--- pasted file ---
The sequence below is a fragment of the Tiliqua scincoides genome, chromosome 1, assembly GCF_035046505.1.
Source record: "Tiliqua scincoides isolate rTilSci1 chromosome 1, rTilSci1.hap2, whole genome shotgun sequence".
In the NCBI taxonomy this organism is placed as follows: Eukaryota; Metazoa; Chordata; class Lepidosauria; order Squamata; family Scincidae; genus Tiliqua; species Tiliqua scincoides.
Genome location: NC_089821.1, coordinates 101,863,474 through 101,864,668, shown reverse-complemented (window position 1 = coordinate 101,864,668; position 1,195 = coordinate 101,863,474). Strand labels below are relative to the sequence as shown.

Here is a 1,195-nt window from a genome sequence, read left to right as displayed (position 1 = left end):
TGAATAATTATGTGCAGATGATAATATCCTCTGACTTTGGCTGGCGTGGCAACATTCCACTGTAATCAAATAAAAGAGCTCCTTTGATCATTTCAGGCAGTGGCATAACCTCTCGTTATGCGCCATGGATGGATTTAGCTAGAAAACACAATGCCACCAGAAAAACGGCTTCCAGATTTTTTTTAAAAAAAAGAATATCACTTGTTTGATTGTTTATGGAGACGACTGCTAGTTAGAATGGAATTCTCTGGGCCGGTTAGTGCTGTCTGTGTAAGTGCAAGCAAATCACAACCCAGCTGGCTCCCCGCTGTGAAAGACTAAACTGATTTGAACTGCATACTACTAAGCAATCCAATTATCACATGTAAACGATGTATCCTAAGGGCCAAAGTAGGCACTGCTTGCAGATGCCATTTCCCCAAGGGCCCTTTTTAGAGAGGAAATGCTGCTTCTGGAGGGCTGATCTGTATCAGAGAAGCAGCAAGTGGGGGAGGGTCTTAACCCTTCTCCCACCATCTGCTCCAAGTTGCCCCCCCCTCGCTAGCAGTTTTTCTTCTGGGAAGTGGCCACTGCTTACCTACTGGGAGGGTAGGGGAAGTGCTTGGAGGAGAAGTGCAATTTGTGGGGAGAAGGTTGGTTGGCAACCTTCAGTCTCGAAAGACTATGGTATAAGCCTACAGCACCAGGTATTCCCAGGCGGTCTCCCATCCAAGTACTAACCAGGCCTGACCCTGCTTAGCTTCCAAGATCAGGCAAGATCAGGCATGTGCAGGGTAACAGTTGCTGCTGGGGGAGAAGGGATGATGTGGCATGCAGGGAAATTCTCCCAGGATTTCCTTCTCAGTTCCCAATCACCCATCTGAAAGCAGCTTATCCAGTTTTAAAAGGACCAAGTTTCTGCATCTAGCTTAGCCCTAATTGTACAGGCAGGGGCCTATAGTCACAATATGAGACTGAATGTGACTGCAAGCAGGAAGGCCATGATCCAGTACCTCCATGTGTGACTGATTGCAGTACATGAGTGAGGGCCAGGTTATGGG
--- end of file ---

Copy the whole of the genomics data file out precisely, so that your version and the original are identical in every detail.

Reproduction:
The sequence below is a fragment of the Tiliqua scincoides genome, chromosome 1, assembly GCF_035046505.1.
Source record: "Tiliqua scincoides isolate rTilSci1 chromosome 1, rTilSci1.hap2, whole genome shotgun sequence".
In the NCBI taxonomy this organism is placed as follows: Eukaryota; Metazoa; Chordata; class Lepidosauria; order Squamata; family Scincidae; genus Tiliqua; species Tiliqua scincoides.
Genome location: NC_089821.1, coordinates 101,863,474 through 101,864,668, shown reverse-complemented (window position 1 = coordinate 101,864,668; position 1,195 = coordinate 101,863,474). Strand labels below are relative to the sequence as shown.

Here is a 1,195-nt window from a genome sequence, read left to right as displayed (position 1 = left end):
TGAATAATTATGTGCAGATGATAATATCCTCTGACTTTGGCTGGCGTGGCAACATTCCACTGTAATCAAATAAAAGAGCTCCTTTGATCATTTCAGGCAGTGGCATAACCTCTCGTTATGCGCCATGGATGGATTTAGCTAGAAAACACAATGCCACCAGAAAAACGGCTTCCAGATTTTTTTTAAAAAAAAGAATATCACTTGTTTGATTGTTTATGGAGACGACTGCTAGTTAGAATGGAATTCTCTGGGCCGGTTAGTGCTGTCTGTGTAAGTGCAAGCAAATCACAACCCAGCTGGCTCCCCGCTGTGAAAGACTAAACTGATTTGAACTGCATACTACTAAGCAATCCAATTATCACATGTAAACGATGTATCCTAAGGGCCAAAGTAGGCACTGCTTGCAGATGCCATTTCCCCAAGGGCCCTTTTTAGAGAGGAAATGCTGCTTCTGGAGGGCTGATCTGTATCAGAGAAGCAGCAAGTGGGGGAGGGTCTTAACCCTTCTCCCACCATCTGCTCCAAGTTGCCCCCCCCTCGCTAGCAGTTTTTCTTCTGGGAAGTGGCCACTGCTTACCTACTGGGAGGGTAGGGGAAGTGCTTGGAGGAGAAGTGCAATTTGTGGGGAGAAGGTTGGTTGGCAACCTTCAGTCTCGAAAGACTATGGTATAAGCCTACAGCACCAGGTATTCCCAGGCGGTCTCCCATCCAAGTACTAACCAGGCCTGACCCTGCTTAGCTTCCAAGATCAGGCAAGATCAGGCATGTGCAGGGTAACAGTTGCTGCTGGGGGAGAAGGGATGATGTGGCATGCAGGGAAATTCTCCCAGGATTTCCTTCTCAGTTCCCAATCACCCATCTGAAAGCAGCTTATCCAGTTTTAAAAGGACCAAGTTTCTGCATCTAGCTTAGCCCTAATTGTACAGGCAGGGGCCTATAGTCACAATATGAGACTGAATGTGACTGCAAGCAGGAAGGCCATGATCCAGTACCTCCATGTGTGACTGATTGCAGTACATGAGTGAGGGCCAGGTTATGGG